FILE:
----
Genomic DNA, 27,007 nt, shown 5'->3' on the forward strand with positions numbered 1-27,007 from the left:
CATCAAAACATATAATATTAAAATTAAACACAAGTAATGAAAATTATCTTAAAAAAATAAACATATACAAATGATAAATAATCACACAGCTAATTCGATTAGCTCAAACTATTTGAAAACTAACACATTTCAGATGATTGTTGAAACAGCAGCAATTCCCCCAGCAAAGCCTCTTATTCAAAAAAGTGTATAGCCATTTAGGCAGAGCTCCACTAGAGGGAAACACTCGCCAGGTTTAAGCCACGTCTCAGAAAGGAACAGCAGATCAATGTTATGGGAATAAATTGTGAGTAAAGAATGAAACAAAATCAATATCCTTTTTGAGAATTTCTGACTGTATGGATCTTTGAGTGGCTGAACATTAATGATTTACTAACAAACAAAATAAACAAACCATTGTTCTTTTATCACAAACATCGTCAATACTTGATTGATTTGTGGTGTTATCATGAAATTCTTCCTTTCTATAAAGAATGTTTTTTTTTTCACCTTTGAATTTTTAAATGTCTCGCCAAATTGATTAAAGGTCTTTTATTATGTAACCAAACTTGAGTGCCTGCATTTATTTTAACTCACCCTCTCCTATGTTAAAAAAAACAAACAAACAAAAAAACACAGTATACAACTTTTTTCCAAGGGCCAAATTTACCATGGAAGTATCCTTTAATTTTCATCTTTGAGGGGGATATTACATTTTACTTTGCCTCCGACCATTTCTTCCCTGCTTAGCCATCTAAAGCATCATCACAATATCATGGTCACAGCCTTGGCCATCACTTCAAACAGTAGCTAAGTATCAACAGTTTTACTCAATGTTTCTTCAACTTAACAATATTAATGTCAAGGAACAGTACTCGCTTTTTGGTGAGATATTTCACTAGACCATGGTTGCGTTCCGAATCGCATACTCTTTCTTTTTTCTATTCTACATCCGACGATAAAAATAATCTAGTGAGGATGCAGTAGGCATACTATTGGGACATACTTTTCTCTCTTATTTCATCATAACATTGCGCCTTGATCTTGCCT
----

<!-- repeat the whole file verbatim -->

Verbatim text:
Genomic DNA, 27,007 nt, shown 5'->3' on the forward strand with positions numbered 1-27,007 from the left:
CATCAAAACATATAATATTAAAATTAAACACAAGTAATGAAAATTATCTTAAAAAAATAAACATATACAAATGATAAATAATCACACAGCTAATTCGATTAGCTCAAACTATTTGAAAACTAACACATTTCAGATGATTGTTGAAACAGCAGCAATTCCCCCAGCAAAGCCTCTTATTCAAAAAAGTGTATAGCCATTTAGGCAGAGCTCCACTAGAGGGAAACACTCGCCAGGTTTAAGCCACGTCTCAGAAAGGAACAGCAGATCAATGTTATGGGAATAAATTGTGAGTAAAGAATGAAACAAAATCAATATCCTTTTTGAGAATTTCTGACTGTATGGATCTTTGAGTGGCTGAACATTAATGATTTACTAACAAACAAAATAAACAAACCATTGTTCTTTTATCACAAACATCGTCAATACTTGATTGATTTGTGGTGTTATCATGAAATTCTTCCTTTCTATAAAGAATGTTTTTTTTTTCACCTTTGAATTTTTAAATGTCTCGCCAAATTGATTAAAGGTCTTTTATTATGTAACCAAACTTGAGTGCCTGCATTTATTTTAACTCACCCTCTCCTATGTTAAAAAAAACAAACAAACAAAAAAACACAGTATACAACTTTTTTCCAAGGGCCAAATTTACCATGGAAGTATCCTTTAATTTTCATCTTTGAGGGGGATATTACATTTTACTTTGCCTCCGACCATTTCTTCCCTGCTTAGCCATCTAAAGCATCATCACAATATCATGGTCACAGCCTTGGCCATCACTTCAAACAGTAGCTAAGTATCAACAGTTTTACTCAATGTTTCTTCAACTTAACAATATTAATGTCAAGGAACAGTACTCGCTTTTTGGTGAGATATTTCACTAGACCATGGTTGCGTTCCGAATCGCATACTCTTTCTTTTTTCTATTCTACATCCGACGATAAAAATAATCTAGTGAGGATGCAGTAGGCATACTATTGGGACATACTTTTCTCTCTTATTTCATCATAACATTGCGCCTTGATCTTGCCT